Variable ventilation improves ventilation and lung compliance in preterm lambs
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In adult animals, ventilation with variable tidal volume and rate improves lung mechanics, arterial oxygenation and ventilation compared to a monotonously controlled ventilation pattern. We assessed the physiological consequences of variable ventilation in the immature lung.
Lambs delivered at 129 days (term = 150 days) were euthanised (n = 9) or anaesthetised, tracheostomised and suctioned prior to prophylactic intra-tracheal surfactant instillation (Curosurf®, 100 mg/kg) and commencement of controlled ventilation (50 breaths/min, tidal volume 7.7 ± 0.8 mL/kg). Volume history was standardised at 20 min with two sustained (3 s) inflations to 30 cmH2O followed immediately by measurement of baseline dynamic lung mechanics (FlexiVent™, Scireq, Canada). Ventilation was continued according to prior randomisation (variable or conventional ventilation). For variable ventilation (n = 9), breath-to-breath tidal volume and respiratory rate varied but intra-breath minute volume (MV) and average tidal volume were equivalent to the conventional ventilation group with fixed tidal volume and rate (n = 7). Lung mechanics and gas exchange were measured at intervals. Lambs were euthanised at 2 h. Inflammatory cell counts and protein from bronchoalveolar lavage fluid and lung tissue cytokine mRNA were quantified.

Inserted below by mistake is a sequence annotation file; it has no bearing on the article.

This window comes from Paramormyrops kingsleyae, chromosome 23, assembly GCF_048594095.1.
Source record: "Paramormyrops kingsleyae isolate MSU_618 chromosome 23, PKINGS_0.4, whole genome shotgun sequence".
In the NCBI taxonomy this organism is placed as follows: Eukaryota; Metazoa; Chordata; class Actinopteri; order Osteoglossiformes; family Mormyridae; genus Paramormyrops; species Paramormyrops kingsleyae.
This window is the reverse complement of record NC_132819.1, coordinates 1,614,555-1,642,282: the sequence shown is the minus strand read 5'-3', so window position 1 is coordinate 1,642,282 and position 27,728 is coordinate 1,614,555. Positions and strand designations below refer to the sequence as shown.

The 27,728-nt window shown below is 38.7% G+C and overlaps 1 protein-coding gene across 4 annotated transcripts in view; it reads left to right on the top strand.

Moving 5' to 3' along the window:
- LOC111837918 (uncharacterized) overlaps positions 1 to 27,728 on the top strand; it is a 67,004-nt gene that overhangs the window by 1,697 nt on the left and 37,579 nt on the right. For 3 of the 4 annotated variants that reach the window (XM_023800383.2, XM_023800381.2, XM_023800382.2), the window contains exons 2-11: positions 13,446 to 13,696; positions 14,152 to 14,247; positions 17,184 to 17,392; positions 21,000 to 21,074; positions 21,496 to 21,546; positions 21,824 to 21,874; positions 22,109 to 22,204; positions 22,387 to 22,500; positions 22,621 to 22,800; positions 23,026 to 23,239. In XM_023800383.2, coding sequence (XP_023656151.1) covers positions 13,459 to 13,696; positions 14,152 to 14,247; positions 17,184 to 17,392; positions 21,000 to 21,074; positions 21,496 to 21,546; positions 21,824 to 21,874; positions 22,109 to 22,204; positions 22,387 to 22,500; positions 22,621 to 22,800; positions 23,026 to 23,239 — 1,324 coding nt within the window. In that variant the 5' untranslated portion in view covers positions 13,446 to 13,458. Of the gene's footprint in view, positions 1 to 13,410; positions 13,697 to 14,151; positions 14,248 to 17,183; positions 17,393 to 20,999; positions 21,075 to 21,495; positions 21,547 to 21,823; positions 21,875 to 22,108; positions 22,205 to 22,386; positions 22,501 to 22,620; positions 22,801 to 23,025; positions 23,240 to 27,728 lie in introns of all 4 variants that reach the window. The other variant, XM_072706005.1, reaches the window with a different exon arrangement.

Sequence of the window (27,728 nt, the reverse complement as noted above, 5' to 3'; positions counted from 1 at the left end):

At study completion, PaCO2 (p = 0.026) and mean airway pressure (p = 0.002) were lower and pH (p = 0.047), ventilation efficiency index (p = 0.021) and dynamic compliance were higher (p = 0.003) in lambs on variable rather than conventional ventilation. However, oxygenation indices and post-mortem static compliances were not different between groups.
Variable ventilation improves ventilation efficiency and in vivo lung compliance in the preterm lung, but unlike adult models, had no effect on arterial oxygenation.
KeywordsInfant Preterm Artificial respiration Homeokinesis Respiratory distress syndrome Stochastic resonance
We would like to express our sincere appreciation to the members of the UWA Ovine Research Group for technical assistance and JRL Hall and Co. for provision and early antenatal care of the ewes. We also acknowledge and appreciate the technical assistance of Dr Sven Schulzke, Dr David Baldwin, Dr Roland Neumann and Dr Roshni Sonawane in caring for the lambs. This research was supported by NHMRC 458750, the Women and Infants Research Foundation. Radiant warmer beds were provided by Fisher & Paykel Healthcare™ (Auckland, NZ). Surfactant was donated by Chiesi Group (Parma, Italy). Investigator fellowship support was provided by a Sylvia and Charles Viertel Senior Medical Research Fellowship (JJP) and a NHMRC and NHFA Fellowship (GRP). Partial support was from NIH 1R01HL098976 (BS) and NIH RO1 HD12714 (AHJ).
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